Cholinergic/dopaminergic balance in basal ganglia for fine control of movement -> DA neurones originitating from substantia nigra moving DA into striatum, which are massively reduced in PD -> M4 receptors have a negative effect on DA receptor, which is further trying to dampen down the DA response, which by reducing M4 effect, increases DA release as it inhibits cholinergic in basal ganglia

23

What are the respiratory uses of muscarinic receptor antagonists?

Asthma/obstructive airway disease -> blocks constriction - Ipratropium Bromide used as it is easier to trap in lungs as it is more difficult to cross membranes, so can only affect muscarinic receptors in the lungs

24

What are the GI uses of muscarinic receptor antagonists?

IBS which are M3 selective antagonists so lose the other muscarinic side effects -> blocks increased motility and tone and secretion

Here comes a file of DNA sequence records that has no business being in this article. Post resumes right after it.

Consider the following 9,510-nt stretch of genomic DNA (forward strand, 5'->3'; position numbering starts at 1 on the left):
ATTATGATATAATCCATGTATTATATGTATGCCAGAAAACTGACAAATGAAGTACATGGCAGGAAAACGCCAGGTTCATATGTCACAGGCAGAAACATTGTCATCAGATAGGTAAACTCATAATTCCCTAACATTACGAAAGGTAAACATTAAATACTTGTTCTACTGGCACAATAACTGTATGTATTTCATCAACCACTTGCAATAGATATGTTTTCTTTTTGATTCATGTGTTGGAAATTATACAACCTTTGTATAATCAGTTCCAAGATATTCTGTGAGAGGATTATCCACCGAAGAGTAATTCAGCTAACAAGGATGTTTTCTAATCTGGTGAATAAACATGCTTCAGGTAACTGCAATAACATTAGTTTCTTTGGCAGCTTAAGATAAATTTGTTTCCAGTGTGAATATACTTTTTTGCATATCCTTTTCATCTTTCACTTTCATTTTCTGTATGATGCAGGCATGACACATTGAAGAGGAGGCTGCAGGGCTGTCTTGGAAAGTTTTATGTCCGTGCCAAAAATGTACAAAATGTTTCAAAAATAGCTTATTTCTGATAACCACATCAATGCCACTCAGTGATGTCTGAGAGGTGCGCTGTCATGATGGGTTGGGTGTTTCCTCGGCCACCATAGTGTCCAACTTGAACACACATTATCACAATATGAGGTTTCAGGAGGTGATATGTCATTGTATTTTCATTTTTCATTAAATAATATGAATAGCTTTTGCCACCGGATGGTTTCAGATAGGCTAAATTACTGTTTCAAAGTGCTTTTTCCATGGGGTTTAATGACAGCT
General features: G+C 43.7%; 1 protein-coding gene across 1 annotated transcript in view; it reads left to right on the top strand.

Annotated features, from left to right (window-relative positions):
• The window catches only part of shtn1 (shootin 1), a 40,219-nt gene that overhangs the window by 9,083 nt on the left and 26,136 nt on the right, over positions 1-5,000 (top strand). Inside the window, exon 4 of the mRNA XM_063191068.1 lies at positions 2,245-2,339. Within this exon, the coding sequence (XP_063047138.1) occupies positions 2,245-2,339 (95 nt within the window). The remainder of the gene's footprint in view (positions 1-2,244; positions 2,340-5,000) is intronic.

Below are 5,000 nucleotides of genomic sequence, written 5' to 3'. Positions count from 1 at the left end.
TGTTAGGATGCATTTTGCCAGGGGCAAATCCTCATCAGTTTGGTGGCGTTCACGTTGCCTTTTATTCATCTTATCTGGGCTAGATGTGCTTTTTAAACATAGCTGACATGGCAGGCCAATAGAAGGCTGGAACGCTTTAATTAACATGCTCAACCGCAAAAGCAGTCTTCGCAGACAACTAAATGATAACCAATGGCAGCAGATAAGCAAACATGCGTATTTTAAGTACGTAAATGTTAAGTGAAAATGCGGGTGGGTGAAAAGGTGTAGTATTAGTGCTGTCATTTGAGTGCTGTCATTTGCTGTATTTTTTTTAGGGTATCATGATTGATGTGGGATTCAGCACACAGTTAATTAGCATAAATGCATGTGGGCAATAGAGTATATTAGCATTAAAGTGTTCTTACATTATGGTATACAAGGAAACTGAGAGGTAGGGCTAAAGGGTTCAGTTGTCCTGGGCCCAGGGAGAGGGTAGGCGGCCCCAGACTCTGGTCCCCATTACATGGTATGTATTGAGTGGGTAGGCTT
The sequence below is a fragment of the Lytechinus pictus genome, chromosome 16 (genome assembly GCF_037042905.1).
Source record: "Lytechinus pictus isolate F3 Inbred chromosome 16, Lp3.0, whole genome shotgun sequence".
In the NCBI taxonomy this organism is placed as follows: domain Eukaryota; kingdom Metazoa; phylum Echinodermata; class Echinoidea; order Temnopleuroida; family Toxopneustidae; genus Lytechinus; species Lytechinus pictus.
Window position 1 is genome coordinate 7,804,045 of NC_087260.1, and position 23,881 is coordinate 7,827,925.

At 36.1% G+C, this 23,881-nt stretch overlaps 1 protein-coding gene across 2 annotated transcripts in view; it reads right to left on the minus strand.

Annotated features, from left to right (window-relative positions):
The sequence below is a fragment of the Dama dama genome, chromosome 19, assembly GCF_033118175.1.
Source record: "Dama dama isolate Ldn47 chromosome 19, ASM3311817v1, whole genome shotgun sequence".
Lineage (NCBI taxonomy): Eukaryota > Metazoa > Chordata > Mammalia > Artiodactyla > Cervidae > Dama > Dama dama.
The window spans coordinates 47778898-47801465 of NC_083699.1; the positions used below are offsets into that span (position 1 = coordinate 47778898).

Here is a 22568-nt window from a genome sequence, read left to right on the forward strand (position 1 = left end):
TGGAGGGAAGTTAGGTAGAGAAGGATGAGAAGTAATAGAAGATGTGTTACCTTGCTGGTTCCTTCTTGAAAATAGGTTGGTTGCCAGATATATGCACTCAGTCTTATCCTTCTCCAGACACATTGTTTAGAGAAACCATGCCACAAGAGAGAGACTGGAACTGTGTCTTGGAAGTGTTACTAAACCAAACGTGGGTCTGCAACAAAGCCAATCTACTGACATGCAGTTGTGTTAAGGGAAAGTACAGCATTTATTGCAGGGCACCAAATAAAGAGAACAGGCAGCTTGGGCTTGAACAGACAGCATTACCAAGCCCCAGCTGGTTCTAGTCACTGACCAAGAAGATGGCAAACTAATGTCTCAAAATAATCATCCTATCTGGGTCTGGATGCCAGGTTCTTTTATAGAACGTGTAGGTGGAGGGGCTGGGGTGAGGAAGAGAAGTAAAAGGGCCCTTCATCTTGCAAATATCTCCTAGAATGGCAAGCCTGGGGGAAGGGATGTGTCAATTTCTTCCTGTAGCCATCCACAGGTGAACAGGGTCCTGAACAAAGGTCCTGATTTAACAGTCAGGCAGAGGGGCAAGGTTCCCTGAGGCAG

25

What are the unwanted effects of muscarinic receptor antagonists?

Hot as hell (decreased sweating, thermoregulation), Dry as a bone (decreased secretions), blind as a bat (cyclopegia), mad as a hatter (CNS disturbance)

26

Which of the following drugs would you administer to treat an atropine overdose? Bethanechol Ecothiopate Hyoscine Physostigmine Pralidoxime

Bethanechol (muscarinic receptor agonist) Ecothiopate (irreversible anticholinesterase) Hyoscine (atropine-like) ^^^Physostigmine (reversible anticholinesterase)^^^ Pralidoxime (reverses anti-cholinesterase poisoning)

27

What are some other parasympatholytics?

Botulinum toxin - used in botox (localised and injected directly into skeletal muscle), acts interfering with SNARE complex - blocking the vesicles of ACh from joining to the presynaptic membrane

28

What are the actions of directly acting sympathomimetics on each of the receptors?

Mimic NA/A by binding to and stimulating adrenoceptors -> prinicpally used for action on CVS, eyes and lungs

29

What is the mechanism of action of trimetaphan?

Nicotinic receptor blockade (mainly, but does both)

30

What is the mechanism of action of hexamethonium?

Ion channel blocker (mainly, but does both)